Best-Looking Cars of 2009-2010

2009 Dodge Nitro

We’ve polled people from Maine to California, and they all come up with the same answer: The sharpest, sexiest, hottest vehicle of this past year is … the Dodge Nitro!

Well, if enough people think it’s the best-looking, that will make it so. That’s how the Mercedes E-Class Coupe got to the top. In May it was reported that

the German publication AUTO BILD asked its readers to vote for the best looking car in each of five categories, with the prerequisite being that all of the vehicles must have made their debut in the last year. Then, some 100,000 readers responded, voting the 2010 E-Class Coupe winner in the “Coupe and Cabriolet” category and bestowing the 2010 E-Class sedan with top honors in the overall ranking. Based on this highly scientific, one-hundred percent definitive study, Daimler arrived at the only conclusion that one could derive from a study of this type: that the E-Class business saloon [sedan] is “the most attractive new car in the world.”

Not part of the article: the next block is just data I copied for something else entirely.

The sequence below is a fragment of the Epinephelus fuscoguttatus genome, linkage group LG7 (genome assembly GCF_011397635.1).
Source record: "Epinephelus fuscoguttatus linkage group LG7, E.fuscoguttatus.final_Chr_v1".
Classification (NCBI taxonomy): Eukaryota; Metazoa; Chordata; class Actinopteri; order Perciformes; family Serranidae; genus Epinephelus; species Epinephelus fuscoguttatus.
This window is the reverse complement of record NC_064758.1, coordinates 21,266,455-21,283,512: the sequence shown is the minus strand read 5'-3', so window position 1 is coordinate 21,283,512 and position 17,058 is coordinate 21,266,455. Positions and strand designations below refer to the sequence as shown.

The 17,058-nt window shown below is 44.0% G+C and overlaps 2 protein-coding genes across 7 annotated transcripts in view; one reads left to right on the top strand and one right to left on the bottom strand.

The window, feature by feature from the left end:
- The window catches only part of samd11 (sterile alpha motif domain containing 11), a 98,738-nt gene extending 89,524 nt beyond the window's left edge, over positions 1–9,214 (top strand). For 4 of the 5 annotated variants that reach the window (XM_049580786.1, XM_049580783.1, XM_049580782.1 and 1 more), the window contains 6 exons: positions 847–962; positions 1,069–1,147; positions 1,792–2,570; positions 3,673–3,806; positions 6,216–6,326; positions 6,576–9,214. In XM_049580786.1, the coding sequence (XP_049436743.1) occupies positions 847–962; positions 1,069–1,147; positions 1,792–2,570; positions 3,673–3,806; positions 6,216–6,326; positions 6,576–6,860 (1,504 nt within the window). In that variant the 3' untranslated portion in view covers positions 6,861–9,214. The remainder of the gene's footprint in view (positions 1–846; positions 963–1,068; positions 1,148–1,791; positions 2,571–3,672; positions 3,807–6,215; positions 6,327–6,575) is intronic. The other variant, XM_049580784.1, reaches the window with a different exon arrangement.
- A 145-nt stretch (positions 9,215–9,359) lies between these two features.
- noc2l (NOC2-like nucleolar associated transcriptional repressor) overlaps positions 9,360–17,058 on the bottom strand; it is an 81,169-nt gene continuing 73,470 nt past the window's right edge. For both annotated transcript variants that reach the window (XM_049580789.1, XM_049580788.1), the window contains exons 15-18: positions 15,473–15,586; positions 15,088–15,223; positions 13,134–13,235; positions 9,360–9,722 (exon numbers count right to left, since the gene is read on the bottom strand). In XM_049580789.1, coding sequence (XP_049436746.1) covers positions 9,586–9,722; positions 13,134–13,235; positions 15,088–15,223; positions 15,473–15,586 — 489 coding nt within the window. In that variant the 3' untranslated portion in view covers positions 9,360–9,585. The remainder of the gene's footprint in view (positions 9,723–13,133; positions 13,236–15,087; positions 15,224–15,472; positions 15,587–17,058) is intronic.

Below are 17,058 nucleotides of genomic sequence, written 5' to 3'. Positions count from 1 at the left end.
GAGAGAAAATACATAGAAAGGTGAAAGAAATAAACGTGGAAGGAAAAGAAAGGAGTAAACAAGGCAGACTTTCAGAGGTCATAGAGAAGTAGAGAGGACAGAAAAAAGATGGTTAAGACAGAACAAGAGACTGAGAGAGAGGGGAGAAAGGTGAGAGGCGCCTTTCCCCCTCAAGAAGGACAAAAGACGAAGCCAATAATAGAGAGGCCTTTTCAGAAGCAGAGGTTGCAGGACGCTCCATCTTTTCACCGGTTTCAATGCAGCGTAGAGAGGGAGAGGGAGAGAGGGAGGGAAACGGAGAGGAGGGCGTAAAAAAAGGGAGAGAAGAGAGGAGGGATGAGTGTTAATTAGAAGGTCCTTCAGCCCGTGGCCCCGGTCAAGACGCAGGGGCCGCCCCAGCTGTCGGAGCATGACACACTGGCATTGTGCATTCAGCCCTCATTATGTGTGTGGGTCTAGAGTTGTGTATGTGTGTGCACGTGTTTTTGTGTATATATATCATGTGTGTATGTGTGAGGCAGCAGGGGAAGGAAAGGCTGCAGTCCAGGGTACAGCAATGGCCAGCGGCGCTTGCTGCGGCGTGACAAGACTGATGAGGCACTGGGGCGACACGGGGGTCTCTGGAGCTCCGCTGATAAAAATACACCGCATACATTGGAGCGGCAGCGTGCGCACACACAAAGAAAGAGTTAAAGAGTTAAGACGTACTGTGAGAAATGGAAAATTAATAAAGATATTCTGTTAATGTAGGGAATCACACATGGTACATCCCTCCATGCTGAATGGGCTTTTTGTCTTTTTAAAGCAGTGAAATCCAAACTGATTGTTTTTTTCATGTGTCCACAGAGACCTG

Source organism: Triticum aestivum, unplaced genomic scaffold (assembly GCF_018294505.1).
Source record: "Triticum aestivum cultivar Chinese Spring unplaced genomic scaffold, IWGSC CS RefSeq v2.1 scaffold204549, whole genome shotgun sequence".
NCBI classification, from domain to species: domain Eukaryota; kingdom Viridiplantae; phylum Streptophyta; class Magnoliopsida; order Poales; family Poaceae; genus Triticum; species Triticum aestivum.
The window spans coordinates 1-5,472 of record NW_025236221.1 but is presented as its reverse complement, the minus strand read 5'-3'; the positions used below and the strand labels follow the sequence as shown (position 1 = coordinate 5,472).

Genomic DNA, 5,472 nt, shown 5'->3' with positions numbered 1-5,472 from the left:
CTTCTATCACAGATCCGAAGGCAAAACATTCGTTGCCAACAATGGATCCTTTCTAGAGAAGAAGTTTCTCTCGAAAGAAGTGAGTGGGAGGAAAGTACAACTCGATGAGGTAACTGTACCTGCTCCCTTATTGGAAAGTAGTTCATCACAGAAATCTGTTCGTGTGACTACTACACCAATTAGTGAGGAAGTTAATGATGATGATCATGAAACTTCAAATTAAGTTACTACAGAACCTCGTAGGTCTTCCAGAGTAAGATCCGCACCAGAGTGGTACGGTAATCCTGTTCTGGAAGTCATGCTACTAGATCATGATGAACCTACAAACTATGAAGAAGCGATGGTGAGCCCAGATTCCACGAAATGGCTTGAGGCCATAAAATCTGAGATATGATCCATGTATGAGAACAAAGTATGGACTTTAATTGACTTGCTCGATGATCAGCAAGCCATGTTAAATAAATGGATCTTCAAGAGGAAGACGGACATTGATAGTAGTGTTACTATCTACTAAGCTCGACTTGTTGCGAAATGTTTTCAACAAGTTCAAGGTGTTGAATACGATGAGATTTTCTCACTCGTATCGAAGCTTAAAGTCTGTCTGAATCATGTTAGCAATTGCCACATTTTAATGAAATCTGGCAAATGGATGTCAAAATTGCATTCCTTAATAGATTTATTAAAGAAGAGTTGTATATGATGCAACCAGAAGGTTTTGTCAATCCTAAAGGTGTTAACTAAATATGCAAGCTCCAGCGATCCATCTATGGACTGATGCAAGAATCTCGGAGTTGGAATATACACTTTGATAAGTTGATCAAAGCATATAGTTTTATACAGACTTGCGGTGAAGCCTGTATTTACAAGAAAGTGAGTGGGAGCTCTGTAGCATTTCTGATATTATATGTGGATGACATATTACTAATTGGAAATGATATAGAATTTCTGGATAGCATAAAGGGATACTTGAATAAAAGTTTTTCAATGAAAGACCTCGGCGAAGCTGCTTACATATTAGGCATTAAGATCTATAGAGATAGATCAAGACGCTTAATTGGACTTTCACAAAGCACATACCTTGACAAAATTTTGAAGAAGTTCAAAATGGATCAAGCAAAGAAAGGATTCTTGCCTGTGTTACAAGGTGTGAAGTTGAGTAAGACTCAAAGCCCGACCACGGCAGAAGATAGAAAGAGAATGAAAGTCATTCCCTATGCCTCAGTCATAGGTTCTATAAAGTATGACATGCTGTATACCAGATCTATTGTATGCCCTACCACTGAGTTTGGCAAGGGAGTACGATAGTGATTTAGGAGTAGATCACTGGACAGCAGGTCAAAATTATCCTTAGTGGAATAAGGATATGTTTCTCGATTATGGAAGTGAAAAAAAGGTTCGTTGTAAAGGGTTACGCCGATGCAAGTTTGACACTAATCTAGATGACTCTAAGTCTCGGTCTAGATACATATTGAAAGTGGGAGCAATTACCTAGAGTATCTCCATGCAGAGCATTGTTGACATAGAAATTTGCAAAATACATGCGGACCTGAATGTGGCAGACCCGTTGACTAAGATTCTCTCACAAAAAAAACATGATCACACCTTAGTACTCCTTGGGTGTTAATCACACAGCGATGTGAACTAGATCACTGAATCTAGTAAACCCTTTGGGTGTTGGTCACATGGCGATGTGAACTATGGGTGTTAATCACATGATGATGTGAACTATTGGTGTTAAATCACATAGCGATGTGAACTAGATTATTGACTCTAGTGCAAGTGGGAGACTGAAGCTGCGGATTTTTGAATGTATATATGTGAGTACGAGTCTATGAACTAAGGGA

Well, the cars shown here, excepting the Nitro, are my choice, my taste, and so there. The E-Coupe is just above. You decide.

The Germans are surely producing prettier cars than they have in years past. BMW’s new Z4 is a big improvement on the older version. I want one.

There has been much hoopla about the new Jaguar XJ, and I’ve looked at some photos and video. I think they missed the boat on this one. The downmarket XF is better looking and still a great performance sedan. I saw one in New York a couple of months ago, and it’s even better looking in the flesh.

In the same vein, we’ve heard much about the Alfa Romeo 8C Competizione, including its $300,000 pricetag. For that kind of change, it better be good looking. Alfa has also produced the MiTo (above), which may be the world’s best-looking small car.